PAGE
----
I mean, also, the Tibetan monks might have a better ability to deal with their situation by understanding geopolitics and political science. This would be far more helpful than protests and would enable them to dialogue with key figures on the required level.

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PostPosted: Tue Sep 17, 2013 4:34 pm 
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kirtu wrote:
Malcolm wrote:
JKhedrup wrote:
Thanks- so it would seem that Secularism could be said to be the dominant force in Scandinavia?
This is interesting.



Its the dominant force in America too, in the Blue States at any rate.


Don't fool yourself - secularism is the dominant force in the US as well including the so-called Red States. People have adopted Ayn Randism wholesale and this is anti-religious from any perspective. People may mouth Christianity but by and large they are Rand acolytes.

Kirt


which is to say that it's not any kind of doctrine that is the dominant force in any of these situations. We're talking about capital and capitalist social relations.

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PostPosted: Tue Sep 17, 2013 4:35 pm 
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Malcolm wrote:
The point I was making above is that temples were positive contributors to the Tibetan economy. That is why the temple system functioned in Tibet (leave aside of course that Lang Darma was assassinated for deciding to tax Tibetan monasteries during the Asian economic crisis of the 840's -- that was a powerful message to Tibetan aristocrats by the newly powerful monastic establishment).


In China the temples often functioned as hostels for travelers. In Japan likewise they had similar functions, but also offered education to common people.

You're right that Buddhist temples will ensure their survival by becoming relevant to the economy or society. That's why I think having temple lodges in the west might work to some degree.

In Kathmandu a lot of Buddhist organizations run guesthouses to generate revenue.

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PostPosted: Tue Sep 17, 2013 4:39 pm 
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i skipped the last few pages of conversation cause i didnt want to read it..

anyway, i think that we should establish as many monasteries that we can in the west based on the statement that i heard somewhere that the buddhadharma will cease to exist when there is no more monastic community. for the preservation of BuddhaDharma it would be beneficial to have a good amount of monks and monasteries, and try to effect people positively. i think it would be good to have as many monasteries in the west that there were in tibet before the destruction. anyway, as to how to accomplish this is only possible through lay buddhist who are extremely rich and willing to build a worldwide monastic community to this world. all though i dont know if even that would change the course of this world.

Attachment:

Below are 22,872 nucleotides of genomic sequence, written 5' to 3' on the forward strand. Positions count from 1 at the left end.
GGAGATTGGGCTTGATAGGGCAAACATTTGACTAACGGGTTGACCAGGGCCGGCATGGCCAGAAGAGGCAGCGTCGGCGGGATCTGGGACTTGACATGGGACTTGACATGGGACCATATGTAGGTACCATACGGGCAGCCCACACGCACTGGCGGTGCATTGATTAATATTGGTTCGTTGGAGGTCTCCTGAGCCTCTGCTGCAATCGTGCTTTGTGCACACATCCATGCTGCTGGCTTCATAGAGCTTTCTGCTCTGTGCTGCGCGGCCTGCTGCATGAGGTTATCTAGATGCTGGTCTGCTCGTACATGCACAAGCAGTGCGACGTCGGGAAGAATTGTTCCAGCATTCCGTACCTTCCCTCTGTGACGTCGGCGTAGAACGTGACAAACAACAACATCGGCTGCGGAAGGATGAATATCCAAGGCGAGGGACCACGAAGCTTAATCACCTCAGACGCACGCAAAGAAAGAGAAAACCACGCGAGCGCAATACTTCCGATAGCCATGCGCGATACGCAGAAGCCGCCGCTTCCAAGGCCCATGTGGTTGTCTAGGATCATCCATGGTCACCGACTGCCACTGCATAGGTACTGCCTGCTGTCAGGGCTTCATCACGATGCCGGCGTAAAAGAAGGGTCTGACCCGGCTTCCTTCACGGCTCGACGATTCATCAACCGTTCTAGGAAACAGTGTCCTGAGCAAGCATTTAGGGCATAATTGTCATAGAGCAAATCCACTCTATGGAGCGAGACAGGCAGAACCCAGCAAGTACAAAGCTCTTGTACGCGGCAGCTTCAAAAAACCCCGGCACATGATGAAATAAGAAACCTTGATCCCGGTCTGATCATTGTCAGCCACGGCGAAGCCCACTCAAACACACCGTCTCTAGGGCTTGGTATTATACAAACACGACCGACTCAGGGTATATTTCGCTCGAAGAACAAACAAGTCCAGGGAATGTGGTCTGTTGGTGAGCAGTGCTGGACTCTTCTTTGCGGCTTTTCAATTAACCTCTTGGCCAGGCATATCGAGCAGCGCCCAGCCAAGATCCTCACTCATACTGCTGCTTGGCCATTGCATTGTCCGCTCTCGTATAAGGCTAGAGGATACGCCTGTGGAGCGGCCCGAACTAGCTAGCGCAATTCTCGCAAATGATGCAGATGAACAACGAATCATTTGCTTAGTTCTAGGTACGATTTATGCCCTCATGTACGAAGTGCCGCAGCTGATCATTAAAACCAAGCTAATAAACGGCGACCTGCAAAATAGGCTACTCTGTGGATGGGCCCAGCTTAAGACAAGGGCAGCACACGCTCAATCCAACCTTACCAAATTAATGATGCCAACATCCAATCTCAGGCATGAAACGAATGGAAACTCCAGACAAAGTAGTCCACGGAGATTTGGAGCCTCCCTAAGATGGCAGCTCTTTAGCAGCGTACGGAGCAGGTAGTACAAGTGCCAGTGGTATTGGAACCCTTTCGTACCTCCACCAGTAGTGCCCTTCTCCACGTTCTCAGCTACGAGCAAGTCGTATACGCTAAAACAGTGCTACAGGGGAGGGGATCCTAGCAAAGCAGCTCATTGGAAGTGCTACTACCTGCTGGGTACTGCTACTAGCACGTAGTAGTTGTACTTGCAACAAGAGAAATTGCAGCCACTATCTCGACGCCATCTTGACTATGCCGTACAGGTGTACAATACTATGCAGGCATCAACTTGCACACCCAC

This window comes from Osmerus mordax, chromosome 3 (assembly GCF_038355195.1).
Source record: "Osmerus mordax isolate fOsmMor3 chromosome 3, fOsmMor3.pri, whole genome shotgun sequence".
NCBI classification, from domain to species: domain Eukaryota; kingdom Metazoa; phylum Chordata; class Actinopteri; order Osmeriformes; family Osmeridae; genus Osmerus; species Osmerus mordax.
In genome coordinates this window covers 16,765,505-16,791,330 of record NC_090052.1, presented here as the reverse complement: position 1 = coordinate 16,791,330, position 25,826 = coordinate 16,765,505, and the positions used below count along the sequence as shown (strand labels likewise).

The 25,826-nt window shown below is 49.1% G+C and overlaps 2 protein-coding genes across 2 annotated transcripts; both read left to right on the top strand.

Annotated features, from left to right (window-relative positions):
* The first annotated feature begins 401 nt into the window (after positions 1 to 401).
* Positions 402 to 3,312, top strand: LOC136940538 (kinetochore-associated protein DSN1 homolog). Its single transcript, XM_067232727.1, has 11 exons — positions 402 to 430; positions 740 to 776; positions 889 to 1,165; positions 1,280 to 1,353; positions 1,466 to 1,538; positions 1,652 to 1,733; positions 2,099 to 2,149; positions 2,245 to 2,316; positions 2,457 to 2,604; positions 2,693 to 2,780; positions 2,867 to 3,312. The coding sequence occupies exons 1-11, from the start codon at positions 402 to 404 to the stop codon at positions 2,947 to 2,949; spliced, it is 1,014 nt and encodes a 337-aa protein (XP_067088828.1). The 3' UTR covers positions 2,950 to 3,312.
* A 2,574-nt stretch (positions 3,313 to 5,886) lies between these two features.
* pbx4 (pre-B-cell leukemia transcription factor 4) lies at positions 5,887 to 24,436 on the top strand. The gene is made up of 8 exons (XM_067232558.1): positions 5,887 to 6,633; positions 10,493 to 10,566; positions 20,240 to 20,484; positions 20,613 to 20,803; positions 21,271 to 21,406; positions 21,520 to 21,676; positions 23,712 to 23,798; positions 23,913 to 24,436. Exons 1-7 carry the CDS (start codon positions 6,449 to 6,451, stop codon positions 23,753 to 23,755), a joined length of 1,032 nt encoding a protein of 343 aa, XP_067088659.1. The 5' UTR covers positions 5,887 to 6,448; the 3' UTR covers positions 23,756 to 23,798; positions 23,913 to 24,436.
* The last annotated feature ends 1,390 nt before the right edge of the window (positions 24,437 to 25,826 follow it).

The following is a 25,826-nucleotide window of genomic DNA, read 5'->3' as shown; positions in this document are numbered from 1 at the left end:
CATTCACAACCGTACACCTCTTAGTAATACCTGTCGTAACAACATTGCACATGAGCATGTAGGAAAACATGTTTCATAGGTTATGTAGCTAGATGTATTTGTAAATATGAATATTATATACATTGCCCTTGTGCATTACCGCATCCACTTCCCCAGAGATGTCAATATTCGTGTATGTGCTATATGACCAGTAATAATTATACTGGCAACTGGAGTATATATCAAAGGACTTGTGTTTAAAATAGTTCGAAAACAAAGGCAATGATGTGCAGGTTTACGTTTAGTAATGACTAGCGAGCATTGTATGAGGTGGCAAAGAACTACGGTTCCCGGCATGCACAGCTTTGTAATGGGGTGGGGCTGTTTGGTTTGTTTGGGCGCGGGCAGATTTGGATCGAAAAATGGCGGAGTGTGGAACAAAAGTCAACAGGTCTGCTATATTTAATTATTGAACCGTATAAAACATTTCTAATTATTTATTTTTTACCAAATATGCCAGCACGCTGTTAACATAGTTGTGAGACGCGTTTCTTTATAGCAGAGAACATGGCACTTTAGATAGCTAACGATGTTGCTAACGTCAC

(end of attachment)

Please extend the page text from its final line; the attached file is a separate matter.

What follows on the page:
but i think monks are good for the westerners. for me they inspire me to practice more and put more time into the Dharma. so theyre very presence is beneficial.

and even though malcolm you said that the merit making concept is not applicable to the west. i disagree since if you sponsor a monk who is keeping his vow's purely and doing a lot of practice, you gain part of his merits.

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If the thought of demons
Never rises in your mind,
You need not fear the demon hosts around you.
It is most important to tame your mind within....

In so far as the Ultimate, or the true nature of being is concerned,
there are neither buddhas or demons.
He who frees himself from fear and hope, evil and virtue,
will realize the insubstantial and groundless nature of confusion.
Samsara will then appear as the mahamudra itself….

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PostPosted: Tue Sep 17, 2013 4:44 pm 
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KonchokZoepa wrote:
anyway, i think that we should establish as many monasteries that we can in the west...


And where will we get the money to do this?

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PostPosted: Tue Sep 17, 2013 4:56 pm 
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like i said, people who are extremely rich. :D im sorry if im not very mature on this topic but i just came up with my visions and thoughts of what i would see beneficial.

we need more people like richard gere

_________________
If the thought of demons
Never rises in your mind,
You need not fear the demon hosts around you.
It is most important to tame your mind within....

In so far as the Ultimate, or the true nature of being is concerned,
there are neither buddhas or demons.
He who frees himself from fear and hope, evil and virtue,
will realize the insubstantial and groundless nature of confusion.
Samsara will then appear as the mahamudra itself….

-Milarepa

OMMANIPADMEHUNG

http://www.youtube.com/watch?v=ls6P9tOYmdo